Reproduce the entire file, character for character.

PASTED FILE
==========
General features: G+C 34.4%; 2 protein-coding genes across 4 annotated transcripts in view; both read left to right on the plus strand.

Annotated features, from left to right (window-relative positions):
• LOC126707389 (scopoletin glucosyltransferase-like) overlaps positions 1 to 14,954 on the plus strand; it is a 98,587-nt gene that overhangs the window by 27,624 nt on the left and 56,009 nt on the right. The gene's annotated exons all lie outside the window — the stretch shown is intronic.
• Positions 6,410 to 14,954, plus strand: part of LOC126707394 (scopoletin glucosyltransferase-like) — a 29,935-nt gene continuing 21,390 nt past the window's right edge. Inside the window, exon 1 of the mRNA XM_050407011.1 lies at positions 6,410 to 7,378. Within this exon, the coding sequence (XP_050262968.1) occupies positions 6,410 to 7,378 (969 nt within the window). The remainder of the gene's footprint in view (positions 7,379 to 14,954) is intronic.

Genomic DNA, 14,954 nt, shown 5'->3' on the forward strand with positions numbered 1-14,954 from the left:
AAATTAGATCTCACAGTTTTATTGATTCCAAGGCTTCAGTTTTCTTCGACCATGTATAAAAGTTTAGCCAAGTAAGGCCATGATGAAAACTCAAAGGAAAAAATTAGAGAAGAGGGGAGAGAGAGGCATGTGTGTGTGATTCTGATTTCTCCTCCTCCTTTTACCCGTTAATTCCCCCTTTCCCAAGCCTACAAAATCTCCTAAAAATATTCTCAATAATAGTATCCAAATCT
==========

General features: G+C 34.4%; 2 protein-coding genes across 4 annotated transcripts in view; both read left to right on the plus strand.

Annotated features, from left to right (window-relative positions):
• LOC126707389 (scopoletin glucosyltransferase-like) overlaps positions 1 to 14,954 on the plus strand; it is a 98,587-nt gene that overhangs the window by 27,624 nt on the left and 56,009 nt on the right. The gene's annotated exons all lie outside the window — the stretch shown is intronic.
• Positions 6,410 to 14,954, plus strand: part of LOC126707394 (scopoletin glucosyltransferase-like) — a 29,935-nt gene continuing 21,390 nt past the window's right edge. Inside the window, exon 1 of the mRNA XM_050407011.1 lies at positions 6,410 to 7,378. Within this exon, the coding sequence (XP_050262968.1) occupies positions 6,410 to 7,378 (969 nt within the window). The remainder of the gene's footprint in view (positions 7,379 to 14,954) is intronic.

Genomic DNA, 14,954 nt, shown 5'->3' on the forward strand with positions numbered 1-14,954 from the left:
AAATTAGATCTCACAGTTTTATTGATTCCAAGGCTTCAGTTTTCTTCGACCATGTATAAAAGTTTAGCCAAGTAAGGCCATGATGAAAACTCAAAGGAAAAAATTAGAGAAGAGGGGAGAGAGAGGCATGTGTGTGTGATTCTGATTTCTCCTCCTCCTTTTACCCGTTAATTCCCCCTTTCCCAAGCCTACAAAATCTCCTAAAAATATTCTCAATAATAGTATCCAAATCT